Israelis and Palestinians at the table, what to expect?

Martin Indyk and John Kerry (Photo: Flickr)
Martin Indyk and John Kerry (Photo: Flickr)

An iftar dinner which usually signifies end of fasting and starting of eating time for Muslims during the Holy Month of Ramadan was chosen by the US Sec. of State John Kerry as the kick-off event for a Mideast Peace Negotiations in Washington on Monday night. Two sides represented by very experienced negotiators and political players Tzipi Livni and Saeb Erekat helped by the Ambassador Martin Indyk, former US Ambassador to Israel, will start working on procedural elements of the negotiations process. This as I wrote previously here comes as a result of a very engaged shuffle diplomacy effort by the Secretary Kerry over the last few weeks waking hopes that final peace could be achieved.

Tzipi Livni (Photo: Flickr)
Tzipi Livni (Photo: Flickr)

Many will point out this new start of negotiations comes after three years hiatus, but I would like advocate otherwise. This comes after 20 years of effective hiatus because since 1993 and Oslo Peace Accord signed by late Israeli PM Yitzhak Rabin and Palestinian President Yasser Arafat. Since then we didn’t saw any particular improvements due to oppositions on both sides. While Palestinian leader Mahmoud Abbas fought his battles with radicals from Hamas, Israeli PM Benjamin Netanyahu beside his own objections to other side proposals has faced very strong opposition from ultra/orthodox Israelis who didn’t always supported his or his predecessors ideas. Intifadas, settlements, wars and individual suicidal actions or case of Gilad Shalit who was abducted by Palestinians since 2006 (released in 2011) were just few of those elements which helped to stop negotiations from moving ahead.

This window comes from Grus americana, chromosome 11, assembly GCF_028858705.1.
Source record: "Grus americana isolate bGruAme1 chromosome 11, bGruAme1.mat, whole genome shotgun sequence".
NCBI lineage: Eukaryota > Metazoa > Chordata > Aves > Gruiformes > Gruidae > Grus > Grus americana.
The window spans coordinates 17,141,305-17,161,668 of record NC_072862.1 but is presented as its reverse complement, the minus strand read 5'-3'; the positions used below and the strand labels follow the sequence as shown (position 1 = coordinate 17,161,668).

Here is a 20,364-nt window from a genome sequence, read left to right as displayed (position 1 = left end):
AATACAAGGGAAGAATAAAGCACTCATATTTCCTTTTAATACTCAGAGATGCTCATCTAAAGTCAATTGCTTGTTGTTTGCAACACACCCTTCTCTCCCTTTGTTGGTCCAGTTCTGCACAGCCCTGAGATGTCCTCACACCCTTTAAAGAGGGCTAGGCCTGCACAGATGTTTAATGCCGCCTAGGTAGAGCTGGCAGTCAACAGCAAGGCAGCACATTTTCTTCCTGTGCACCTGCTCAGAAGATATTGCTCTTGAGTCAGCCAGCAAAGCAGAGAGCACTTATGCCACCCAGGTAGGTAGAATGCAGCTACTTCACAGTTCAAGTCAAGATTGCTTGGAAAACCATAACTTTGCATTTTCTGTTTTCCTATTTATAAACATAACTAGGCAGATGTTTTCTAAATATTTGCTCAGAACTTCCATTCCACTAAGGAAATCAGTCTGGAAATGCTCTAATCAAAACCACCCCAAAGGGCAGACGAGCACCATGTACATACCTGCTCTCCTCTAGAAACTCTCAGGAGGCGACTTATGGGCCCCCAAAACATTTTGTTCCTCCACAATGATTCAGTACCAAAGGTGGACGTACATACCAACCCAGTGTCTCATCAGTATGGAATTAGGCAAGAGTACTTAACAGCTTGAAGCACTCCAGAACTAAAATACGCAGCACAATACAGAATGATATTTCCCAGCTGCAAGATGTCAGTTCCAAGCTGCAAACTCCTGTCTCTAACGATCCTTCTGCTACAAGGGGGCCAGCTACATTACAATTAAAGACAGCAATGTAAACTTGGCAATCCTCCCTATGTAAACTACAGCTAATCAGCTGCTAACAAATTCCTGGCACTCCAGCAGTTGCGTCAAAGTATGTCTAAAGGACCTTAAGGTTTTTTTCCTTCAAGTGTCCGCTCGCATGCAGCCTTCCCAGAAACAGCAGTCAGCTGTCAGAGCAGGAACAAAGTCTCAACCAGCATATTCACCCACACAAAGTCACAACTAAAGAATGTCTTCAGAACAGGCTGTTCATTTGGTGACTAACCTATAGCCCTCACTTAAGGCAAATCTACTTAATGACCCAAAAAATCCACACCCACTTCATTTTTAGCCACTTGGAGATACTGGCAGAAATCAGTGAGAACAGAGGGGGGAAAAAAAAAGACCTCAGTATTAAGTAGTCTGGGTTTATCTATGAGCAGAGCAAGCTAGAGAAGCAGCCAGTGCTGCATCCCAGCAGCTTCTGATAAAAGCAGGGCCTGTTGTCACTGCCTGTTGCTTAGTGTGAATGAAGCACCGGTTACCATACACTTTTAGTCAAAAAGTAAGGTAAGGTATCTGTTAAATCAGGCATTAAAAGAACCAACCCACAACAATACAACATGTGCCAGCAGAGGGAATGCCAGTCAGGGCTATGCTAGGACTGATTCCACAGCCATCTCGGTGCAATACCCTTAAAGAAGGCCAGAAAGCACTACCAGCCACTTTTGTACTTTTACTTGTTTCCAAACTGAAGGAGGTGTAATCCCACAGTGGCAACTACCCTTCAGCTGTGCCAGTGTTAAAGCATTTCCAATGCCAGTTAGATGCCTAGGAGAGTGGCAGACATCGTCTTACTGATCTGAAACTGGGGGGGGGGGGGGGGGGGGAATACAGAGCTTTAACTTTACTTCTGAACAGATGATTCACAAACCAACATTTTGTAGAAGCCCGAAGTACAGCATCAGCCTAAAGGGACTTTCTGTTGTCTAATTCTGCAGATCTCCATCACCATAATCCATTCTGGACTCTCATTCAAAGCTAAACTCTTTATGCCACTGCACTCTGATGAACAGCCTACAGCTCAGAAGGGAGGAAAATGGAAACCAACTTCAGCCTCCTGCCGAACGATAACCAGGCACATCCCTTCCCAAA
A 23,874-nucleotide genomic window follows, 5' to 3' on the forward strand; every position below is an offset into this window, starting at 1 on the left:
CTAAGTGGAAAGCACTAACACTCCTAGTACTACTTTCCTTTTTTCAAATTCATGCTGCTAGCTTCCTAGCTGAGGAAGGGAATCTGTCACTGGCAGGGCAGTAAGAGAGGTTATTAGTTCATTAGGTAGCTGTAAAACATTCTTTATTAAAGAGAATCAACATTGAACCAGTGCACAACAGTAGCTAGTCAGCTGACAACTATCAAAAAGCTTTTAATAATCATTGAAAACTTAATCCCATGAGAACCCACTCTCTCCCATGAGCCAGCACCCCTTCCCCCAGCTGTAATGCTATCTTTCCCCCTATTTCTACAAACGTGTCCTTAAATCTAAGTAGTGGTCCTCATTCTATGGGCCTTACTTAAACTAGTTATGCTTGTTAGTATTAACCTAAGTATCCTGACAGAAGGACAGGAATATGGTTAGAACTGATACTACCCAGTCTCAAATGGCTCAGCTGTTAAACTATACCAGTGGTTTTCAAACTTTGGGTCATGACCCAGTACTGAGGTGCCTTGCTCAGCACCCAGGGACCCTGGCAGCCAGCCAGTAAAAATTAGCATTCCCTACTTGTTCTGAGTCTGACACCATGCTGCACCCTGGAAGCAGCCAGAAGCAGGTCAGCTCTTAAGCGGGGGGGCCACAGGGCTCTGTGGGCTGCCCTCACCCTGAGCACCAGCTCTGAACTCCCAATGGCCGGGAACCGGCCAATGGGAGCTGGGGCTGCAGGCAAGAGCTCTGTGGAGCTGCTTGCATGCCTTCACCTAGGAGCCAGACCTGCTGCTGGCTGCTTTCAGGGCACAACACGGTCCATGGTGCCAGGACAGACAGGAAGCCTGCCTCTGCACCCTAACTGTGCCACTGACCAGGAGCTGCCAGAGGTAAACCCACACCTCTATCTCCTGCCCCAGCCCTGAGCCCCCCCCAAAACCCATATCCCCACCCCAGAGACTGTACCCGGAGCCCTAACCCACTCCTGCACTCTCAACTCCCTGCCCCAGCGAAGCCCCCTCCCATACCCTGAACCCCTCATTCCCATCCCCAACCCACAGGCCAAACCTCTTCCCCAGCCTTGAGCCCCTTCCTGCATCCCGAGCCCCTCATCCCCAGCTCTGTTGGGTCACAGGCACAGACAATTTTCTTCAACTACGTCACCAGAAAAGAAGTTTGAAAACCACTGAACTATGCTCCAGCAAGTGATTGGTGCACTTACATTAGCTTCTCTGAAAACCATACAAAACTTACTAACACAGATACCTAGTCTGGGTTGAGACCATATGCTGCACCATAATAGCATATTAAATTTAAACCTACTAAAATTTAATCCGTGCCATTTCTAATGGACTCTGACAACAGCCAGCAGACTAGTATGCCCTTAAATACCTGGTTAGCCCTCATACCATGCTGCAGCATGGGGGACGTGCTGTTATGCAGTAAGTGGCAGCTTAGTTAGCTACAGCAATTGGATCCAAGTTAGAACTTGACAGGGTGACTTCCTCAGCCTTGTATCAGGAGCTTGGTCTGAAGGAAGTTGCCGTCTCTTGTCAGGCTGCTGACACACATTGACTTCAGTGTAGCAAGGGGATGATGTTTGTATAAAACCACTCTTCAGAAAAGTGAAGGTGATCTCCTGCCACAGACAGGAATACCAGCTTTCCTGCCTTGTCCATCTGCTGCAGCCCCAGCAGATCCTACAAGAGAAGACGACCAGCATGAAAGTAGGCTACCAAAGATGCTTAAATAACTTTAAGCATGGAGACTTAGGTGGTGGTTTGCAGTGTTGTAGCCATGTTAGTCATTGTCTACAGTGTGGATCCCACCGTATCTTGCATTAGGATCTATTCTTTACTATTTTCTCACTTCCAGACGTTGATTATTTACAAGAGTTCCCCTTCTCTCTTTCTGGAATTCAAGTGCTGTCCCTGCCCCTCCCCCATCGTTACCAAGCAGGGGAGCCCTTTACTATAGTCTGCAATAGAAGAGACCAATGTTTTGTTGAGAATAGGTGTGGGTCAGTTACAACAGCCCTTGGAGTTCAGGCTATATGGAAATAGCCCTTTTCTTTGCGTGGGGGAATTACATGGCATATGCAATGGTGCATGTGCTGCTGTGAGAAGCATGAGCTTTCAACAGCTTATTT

Saeb Erekat (Photo: Flickr)
Saeb Erekat (Photo: Flickr)

So what to expect now from this round? Despite having John Kerry and Martin Indyk at the helm of negotiations I’m not overoptimistic when it comes to potential results. Why? Reason is simple Livni and Erekat were on previous teams since God knows when and all of those broke down without results or if any agreement was reached never become reality. Compromise is a key word in this process, in Mideast never worked, in a case of Bosnia and Herzegovina or Kosovo negotiations some worked some didn’t and those were also lead by United States in late 1990’s or early 2000’s. Following Sec. Kerry words directly implying that and showing how though this is gonna be. This process is put in a initial frame of nine months in which sides should decide if they can reach agreement but a question is what role will be played by the United States and how they will impact this process, more important is what role and how strong involvement will be of Barack Obama, Benjamin Netanyahu and Mahmoud Abbas as leaders of the groups in process?

“Going forward, it’s no secret that this is a difficult process. If it were easy, it would have happened a long time. It’s no secret, therefore, that many difficult choices lie ahead for the negotiators and for the leaders as we seek reasonable compromises on tough, complicated, emotional, and symbolic issues. I think reasonable compromises has to be a keystone of all of this effort. I know the negotiations are going to be tough, but I also know that the consequences of not trying could be worse” said on Monday Sec. Kerry.

If anything comes from this process I would be one of the happiest people in the world because I know what means to live in a state of permanent war, political instability and desperate wish to move forward but inability to reach it due to either political or global impact on your life.

I hope that Sec. Kerry and Amb. Indyk will succeed to put Livni and Erekat in proper place to do proper work, also I hope that radicals on both sides will be willing to accept any potential agreement reached by political representatives. If this doesn’t happen chances are slim, almost equal to nothing.

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